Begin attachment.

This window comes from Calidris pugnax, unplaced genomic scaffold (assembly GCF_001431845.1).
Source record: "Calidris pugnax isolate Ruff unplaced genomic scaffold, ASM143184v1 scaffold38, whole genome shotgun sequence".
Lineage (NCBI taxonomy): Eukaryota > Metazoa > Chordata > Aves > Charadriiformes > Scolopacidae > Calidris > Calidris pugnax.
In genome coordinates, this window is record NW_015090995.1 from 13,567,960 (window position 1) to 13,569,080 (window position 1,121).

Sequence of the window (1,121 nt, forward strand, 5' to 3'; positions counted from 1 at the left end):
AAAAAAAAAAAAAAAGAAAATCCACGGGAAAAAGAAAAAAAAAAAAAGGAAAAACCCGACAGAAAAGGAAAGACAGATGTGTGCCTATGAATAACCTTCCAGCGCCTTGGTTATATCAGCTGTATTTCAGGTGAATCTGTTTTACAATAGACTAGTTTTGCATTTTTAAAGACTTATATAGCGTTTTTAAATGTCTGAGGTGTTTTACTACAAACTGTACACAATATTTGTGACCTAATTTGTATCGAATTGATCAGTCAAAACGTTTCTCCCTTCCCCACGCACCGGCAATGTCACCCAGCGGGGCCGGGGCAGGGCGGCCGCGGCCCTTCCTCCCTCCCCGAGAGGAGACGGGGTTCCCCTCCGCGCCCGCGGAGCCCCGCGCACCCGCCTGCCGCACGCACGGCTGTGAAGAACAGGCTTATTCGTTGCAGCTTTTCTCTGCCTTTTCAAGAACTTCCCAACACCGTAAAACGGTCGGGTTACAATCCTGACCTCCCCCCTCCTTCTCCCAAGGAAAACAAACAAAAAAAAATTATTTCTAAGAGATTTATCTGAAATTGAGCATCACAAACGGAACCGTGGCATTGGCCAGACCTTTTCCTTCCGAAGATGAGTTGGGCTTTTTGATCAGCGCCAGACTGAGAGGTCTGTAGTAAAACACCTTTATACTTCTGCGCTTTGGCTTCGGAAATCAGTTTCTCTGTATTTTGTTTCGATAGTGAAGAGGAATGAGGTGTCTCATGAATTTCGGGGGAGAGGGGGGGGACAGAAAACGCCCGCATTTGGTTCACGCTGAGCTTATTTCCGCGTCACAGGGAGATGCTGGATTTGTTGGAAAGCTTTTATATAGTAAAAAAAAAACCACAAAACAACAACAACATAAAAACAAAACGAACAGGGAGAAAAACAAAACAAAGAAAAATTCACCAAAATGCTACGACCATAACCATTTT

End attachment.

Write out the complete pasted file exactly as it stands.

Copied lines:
This window comes from Calidris pugnax, unplaced genomic scaffold (assembly GCF_001431845.1).
Source record: "Calidris pugnax isolate Ruff unplaced genomic scaffold, ASM143184v1 scaffold38, whole genome shotgun sequence".
Lineage (NCBI taxonomy): Eukaryota > Metazoa > Chordata > Aves > Charadriiformes > Scolopacidae > Calidris > Calidris pugnax.
In genome coordinates, this window is record NW_015090995.1 from 13,567,960 (window position 1) to 13,569,080 (window position 1,121).

Sequence of the window (1,121 nt, forward strand, 5' to 3'; positions counted from 1 at the left end):
AAAAAAAAAAAAAAAGAAAATCCACGGGAAAAAGAAAAAAAAAAAAAGGAAAAACCCGACAGAAAAGGAAAGACAGATGTGTGCCTATGAATAACCTTCCAGCGCCTTGGTTATATCAGCTGTATTTCAGGTGAATCTGTTTTACAATAGACTAGTTTTGCATTTTTAAAGACTTATATAGCGTTTTTAAATGTCTGAGGTGTTTTACTACAAACTGTACACAATATTTGTGACCTAATTTGTATCGAATTGATCAGTCAAAACGTTTCTCCCTTCCCCACGCACCGGCAATGTCACCCAGCGGGGCCGGGGCAGGGCGGCCGCGGCCCTTCCTCCCTCCCCGAGAGGAGACGGGGTTCCCCTCCGCGCCCGCGGAGCCCCGCGCACCCGCCTGCCGCACGCACGGCTGTGAAGAACAGGCTTATTCGTTGCAGCTTTTCTCTGCCTTTTCAAGAACTTCCCAACACCGTAAAACGGTCGGGTTACAATCCTGACCTCCCCCCTCCTTCTCCCAAGGAAAACAAACAAAAAAAAATTATTTCTAAGAGATTTATCTGAAATTGAGCATCACAAACGGAACCGTGGCATTGGCCAGACCTTTTCCTTCCGAAGATGAGTTGGGCTTTTTGATCAGCGCCAGACTGAGAGGTCTGTAGTAAAACACCTTTATACTTCTGCGCTTTGGCTTCGGAAATCAGTTTCTCTGTATTTTGTTTCGATAGTGAAGAGGAATGAGGTGTCTCATGAATTTCGGGGGAGAGGGGGGGGACAGAAAACGCCCGCATTTGGTTCACGCTGAGCTTATTTCCGCGTCACAGGGAGATGCTGGATTTGTTGGAAAGCTTTTATATAGTAAAAAAAAAACCACAAAACAACAACAACATAAAAACAAAACGAACAGGGAGAAAAACAAAACAAAGAAAAATTCACCAAAATGCTACGACCATAACCATTTT